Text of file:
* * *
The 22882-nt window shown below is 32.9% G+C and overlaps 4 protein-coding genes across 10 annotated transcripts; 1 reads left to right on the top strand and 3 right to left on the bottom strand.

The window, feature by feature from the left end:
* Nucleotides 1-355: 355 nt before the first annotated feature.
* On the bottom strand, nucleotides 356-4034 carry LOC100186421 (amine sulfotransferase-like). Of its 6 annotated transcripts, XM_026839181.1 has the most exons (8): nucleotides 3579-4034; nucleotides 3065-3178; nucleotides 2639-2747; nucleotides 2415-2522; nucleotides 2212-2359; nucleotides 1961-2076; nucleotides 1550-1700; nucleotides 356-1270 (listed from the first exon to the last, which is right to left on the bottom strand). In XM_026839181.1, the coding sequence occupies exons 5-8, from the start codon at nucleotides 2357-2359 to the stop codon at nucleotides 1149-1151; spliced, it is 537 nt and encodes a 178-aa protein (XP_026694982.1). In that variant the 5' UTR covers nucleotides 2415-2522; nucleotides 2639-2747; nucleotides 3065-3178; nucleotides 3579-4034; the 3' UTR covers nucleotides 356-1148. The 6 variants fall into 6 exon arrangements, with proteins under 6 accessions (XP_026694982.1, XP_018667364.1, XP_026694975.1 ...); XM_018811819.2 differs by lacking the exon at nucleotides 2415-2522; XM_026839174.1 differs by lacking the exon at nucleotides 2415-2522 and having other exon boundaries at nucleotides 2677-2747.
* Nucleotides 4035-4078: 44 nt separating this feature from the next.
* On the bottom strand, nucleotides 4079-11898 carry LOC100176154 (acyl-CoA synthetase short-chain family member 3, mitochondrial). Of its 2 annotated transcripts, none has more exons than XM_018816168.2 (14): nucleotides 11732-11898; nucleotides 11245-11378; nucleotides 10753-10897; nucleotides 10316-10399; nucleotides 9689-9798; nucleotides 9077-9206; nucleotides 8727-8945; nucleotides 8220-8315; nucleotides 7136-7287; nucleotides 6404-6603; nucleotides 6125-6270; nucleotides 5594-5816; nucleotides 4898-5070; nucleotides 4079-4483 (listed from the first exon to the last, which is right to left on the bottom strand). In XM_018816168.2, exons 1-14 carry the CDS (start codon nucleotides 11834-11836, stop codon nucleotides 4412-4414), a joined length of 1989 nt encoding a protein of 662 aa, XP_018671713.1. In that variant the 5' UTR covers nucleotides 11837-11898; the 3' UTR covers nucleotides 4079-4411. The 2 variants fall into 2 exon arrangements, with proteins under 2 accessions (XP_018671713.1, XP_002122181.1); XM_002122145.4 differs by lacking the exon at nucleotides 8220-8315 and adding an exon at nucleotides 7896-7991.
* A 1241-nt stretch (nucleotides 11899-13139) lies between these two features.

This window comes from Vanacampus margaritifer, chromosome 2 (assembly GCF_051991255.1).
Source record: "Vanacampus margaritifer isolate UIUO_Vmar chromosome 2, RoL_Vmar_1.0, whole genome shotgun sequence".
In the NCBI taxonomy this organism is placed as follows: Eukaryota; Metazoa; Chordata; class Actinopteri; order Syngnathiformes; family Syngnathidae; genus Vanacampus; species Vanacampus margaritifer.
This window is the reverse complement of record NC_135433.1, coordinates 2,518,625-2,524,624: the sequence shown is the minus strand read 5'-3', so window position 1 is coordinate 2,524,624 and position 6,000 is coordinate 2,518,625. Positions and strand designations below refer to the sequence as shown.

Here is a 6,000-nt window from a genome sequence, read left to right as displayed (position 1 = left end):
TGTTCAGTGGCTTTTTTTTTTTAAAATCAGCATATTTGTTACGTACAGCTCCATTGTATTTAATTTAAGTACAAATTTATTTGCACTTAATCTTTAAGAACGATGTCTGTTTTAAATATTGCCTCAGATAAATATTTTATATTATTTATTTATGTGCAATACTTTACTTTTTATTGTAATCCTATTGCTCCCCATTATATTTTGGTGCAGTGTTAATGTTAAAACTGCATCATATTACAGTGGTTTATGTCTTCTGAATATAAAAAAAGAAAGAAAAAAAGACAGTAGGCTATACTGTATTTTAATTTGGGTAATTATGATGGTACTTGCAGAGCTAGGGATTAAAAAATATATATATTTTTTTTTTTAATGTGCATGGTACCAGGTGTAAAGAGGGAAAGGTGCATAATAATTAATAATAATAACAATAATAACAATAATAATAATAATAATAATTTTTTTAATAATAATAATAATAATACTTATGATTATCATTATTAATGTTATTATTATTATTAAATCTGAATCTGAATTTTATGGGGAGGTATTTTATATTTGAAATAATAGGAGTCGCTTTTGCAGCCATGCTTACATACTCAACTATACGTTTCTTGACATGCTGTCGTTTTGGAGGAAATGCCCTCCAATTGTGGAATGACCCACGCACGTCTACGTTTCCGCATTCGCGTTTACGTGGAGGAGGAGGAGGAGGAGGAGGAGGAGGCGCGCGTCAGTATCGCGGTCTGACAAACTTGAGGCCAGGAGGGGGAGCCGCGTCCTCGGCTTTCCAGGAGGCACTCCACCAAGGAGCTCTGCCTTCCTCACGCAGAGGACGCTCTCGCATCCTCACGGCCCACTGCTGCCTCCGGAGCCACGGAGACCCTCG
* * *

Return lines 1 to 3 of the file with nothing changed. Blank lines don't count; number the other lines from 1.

The 22882-nt window shown below is 32.9% G+C and overlaps 4 protein-coding genes across 10 annotated transcripts; 1 reads left to right on the top strand and 3 right to left on the bottom strand.

The window, feature by feature from the left end:
* Nucleotides 1-355: 355 nt before the first annotated feature.